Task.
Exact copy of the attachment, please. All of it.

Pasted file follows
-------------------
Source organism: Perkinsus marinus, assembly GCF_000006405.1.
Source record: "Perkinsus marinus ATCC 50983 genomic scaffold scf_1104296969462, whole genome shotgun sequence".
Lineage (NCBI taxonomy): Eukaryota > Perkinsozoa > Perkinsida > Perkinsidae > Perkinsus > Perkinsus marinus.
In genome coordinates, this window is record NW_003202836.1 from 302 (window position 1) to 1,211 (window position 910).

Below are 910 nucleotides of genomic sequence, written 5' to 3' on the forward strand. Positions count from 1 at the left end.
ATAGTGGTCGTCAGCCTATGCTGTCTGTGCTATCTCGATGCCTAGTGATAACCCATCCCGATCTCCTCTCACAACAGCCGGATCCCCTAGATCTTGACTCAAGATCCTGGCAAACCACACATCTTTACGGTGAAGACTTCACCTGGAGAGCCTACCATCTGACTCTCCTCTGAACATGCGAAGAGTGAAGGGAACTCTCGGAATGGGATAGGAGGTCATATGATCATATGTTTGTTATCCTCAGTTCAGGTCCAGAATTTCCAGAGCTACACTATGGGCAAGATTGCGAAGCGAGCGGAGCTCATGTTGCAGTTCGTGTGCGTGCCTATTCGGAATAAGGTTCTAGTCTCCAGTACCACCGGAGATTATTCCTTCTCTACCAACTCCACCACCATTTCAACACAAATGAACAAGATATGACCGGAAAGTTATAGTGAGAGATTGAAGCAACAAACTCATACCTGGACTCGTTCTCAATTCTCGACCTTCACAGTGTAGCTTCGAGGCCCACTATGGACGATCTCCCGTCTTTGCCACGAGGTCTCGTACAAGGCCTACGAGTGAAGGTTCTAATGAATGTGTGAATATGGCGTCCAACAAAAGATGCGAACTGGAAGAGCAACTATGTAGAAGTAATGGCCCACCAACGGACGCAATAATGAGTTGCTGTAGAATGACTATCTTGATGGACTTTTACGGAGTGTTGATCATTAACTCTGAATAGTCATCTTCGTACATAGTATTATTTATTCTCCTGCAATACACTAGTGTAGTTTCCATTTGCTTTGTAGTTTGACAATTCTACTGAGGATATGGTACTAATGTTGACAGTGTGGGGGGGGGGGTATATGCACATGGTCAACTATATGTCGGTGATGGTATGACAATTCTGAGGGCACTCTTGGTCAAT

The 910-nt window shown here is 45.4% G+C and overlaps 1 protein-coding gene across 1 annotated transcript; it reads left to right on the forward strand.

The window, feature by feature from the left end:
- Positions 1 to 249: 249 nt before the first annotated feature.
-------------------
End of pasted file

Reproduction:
Source organism: Perkinsus marinus, assembly GCF_000006405.1.
Source record: "Perkinsus marinus ATCC 50983 genomic scaffold scf_1104296969462, whole genome shotgun sequence".
Lineage (NCBI taxonomy): Eukaryota > Perkinsozoa > Perkinsida > Perkinsidae > Perkinsus > Perkinsus marinus.
In genome coordinates, this window is record NW_003202836.1 from 302 (window position 1) to 1,211 (window position 910).

Below are 910 nucleotides of genomic sequence, written 5' to 3' on the forward strand. Positions count from 1 at the left end.
ATAGTGGTCGTCAGCCTATGCTGTCTGTGCTATCTCGATGCCTAGTGATAACCCATCCCGATCTCCTCTCACAACAGCCGGATCCCCTAGATCTTGACTCAAGATCCTGGCAAACCACACATCTTTACGGTGAAGACTTCACCTGGAGAGCCTACCATCTGACTCTCCTCTGAACATGCGAAGAGTGAAGGGAACTCTCGGAATGGGATAGGAGGTCATATGATCATATGTTTGTTATCCTCAGTTCAGGTCCAGAATTTCCAGAGCTACACTATGGGCAAGATTGCGAAGCGAGCGGAGCTCATGTTGCAGTTCGTGTGCGTGCCTATTCGGAATAAGGTTCTAGTCTCCAGTACCACCGGAGATTATTCCTTCTCTACCAACTCCACCACCATTTCAACACAAATGAACAAGATATGACCGGAAAGTTATAGTGAGAGATTGAAGCAACAAACTCATACCTGGACTCGTTCTCAATTCTCGACCTTCACAGTGTAGCTTCGAGGCCCACTATGGACGATCTCCCGTCTTTGCCACGAGGTCTCGTACAAGGCCTACGAGTGAAGGTTCTAATGAATGTGTGAATATGGCGTCCAACAAAAGATGCGAACTGGAAGAGCAACTATGTAGAAGTAATGGCCCACCAACGGACGCAATAATGAGTTGCTGTAGAATGACTATCTTGATGGACTTTTACGGAGTGTTGATCATTAACTCTGAATAGTCATCTTCGTACATAGTATTATTTATTCTCCTGCAATACACTAGTGTAGTTTCCATTTGCTTTGTAGTTTGACAATTCTACTGAGGATATGGTACTAATGTTGACAGTGTGGGGGGGGGGGTATATGCACATGGTCAACTATATGTCGGTGATGGTATGACAATTCTGAGGGCACTCTTGGTCAAT

The 910-nt window shown here is 45.4% G+C and overlaps 1 protein-coding gene across 1 annotated transcript; it reads left to right on the forward strand.

The window, feature by feature from the left end:
- Positions 1 to 249: 249 nt before the first annotated feature.